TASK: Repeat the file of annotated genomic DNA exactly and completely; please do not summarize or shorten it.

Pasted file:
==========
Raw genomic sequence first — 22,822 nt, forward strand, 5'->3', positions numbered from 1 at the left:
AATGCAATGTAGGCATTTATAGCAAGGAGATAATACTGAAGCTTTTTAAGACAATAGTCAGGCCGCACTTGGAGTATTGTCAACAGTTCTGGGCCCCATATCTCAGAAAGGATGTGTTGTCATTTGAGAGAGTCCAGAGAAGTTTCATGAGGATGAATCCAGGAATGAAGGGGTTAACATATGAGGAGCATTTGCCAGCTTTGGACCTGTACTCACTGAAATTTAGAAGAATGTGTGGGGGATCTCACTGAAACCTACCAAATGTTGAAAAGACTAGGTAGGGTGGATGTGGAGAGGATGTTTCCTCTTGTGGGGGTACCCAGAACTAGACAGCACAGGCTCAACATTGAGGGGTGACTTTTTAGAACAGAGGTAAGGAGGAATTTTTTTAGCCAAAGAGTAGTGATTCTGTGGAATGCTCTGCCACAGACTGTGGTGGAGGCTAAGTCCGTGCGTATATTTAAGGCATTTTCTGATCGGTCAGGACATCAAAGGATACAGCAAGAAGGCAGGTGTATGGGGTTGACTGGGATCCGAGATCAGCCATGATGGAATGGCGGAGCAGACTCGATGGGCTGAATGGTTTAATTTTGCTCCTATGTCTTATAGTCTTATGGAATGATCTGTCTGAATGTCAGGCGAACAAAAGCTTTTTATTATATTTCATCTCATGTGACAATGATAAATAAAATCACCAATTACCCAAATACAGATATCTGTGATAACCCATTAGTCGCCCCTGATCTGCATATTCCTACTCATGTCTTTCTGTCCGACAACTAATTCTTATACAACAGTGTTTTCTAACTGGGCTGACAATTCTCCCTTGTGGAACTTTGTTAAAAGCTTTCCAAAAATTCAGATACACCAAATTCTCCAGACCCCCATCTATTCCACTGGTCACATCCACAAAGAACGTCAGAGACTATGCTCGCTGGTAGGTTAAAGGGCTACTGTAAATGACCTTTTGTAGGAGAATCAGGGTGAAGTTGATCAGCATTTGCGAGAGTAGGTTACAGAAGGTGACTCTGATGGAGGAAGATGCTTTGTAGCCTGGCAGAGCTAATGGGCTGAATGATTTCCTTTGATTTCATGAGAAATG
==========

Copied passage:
Raw genomic sequence first — 22,822 nt, forward strand, 5'->3', positions numbered from 1 at the left:
AATGCAATGTAGGCATTTATAGCAAGGAGATAATACTGAAGCTTTTTAAGACAATAGTCAGGCCGCACTTGGAGTATTGTCAACAGTTCTGGGCCCCATATCTCAGAAAGGATGTGTTGTCATTTGAGAGAGTCCAGAGAAGTTTCATGAGGATGAATCCAGGAATGAAGGGGTTAACATATGAGGAGCATTTGCCAGCTTTGGACCTGTACTCACTGAAATTTAGAAGAATGTGTGGGGGATCTCACTGAAACCTACCAAATGTTGAAAAGACTAGGTAGGGTGGATGTGGAGAGGATGTTTCCTCTTGTGGGGGTACCCAGAACTAGACAGCACAGGCTCAACATTGAGGGGTGACTTTTTAGAACAGAGGTAAGGAGGAATTTTTTTAGCCAAAGAGTAGTGATTCTGTGGAATGCTCTGCCACAGACTGTGGTGGAGGCTAAGTCCGTGCGTATATTTAAGGCATTTTCTGATCGGTCAGGACATCAAAGGATACAGCAAGAAGGCAGGTGTATGGGGTTGACTGGGATCCGAGATCAGCCATGATGGAATGGCGGAGCAGACTCGATGGGCTGAATGGTTTAATTTTGCTCCTATGTCTTATAGTCTTATGGAATGATCTGTCTGAATGTCAGGCGAACAAAAGCTTTTTATTATATTTCATCTCATGTGACAATGATAAATAAAATCACCAATTACCCAAATACAGATATCTGTGATAACCCATTAGTCGCCCCTGATCTGCATATTCCTACTCATGTCTTTCTGTCCGACAACTAATTCTTATACAACAGTGTTTTCTAACTGGGCTGACAATTCTCCCTTGTGGAACTTTGTTAAAAGCTTTCCAAAAATTCAGATACACCAAATTCTCCAGACCCCCATCTATTCCACTGGTCACATCCACAAAGAACGTCAGAGACTATGCTCGCTGGTAGGTTAAAGGGCTACTGTAAATGACCTTTTGTAGGAGAATCAGGGTGAAGTTGATCAGCATTTGCGAGAGTAGGTTACAGAAGGTGACTCTGATGGAGGAAGATGCTTTGTAGCCTGGCAGAGCTAATGGGCTGAATGATTTCCTTTGATTTCATGAGAAATG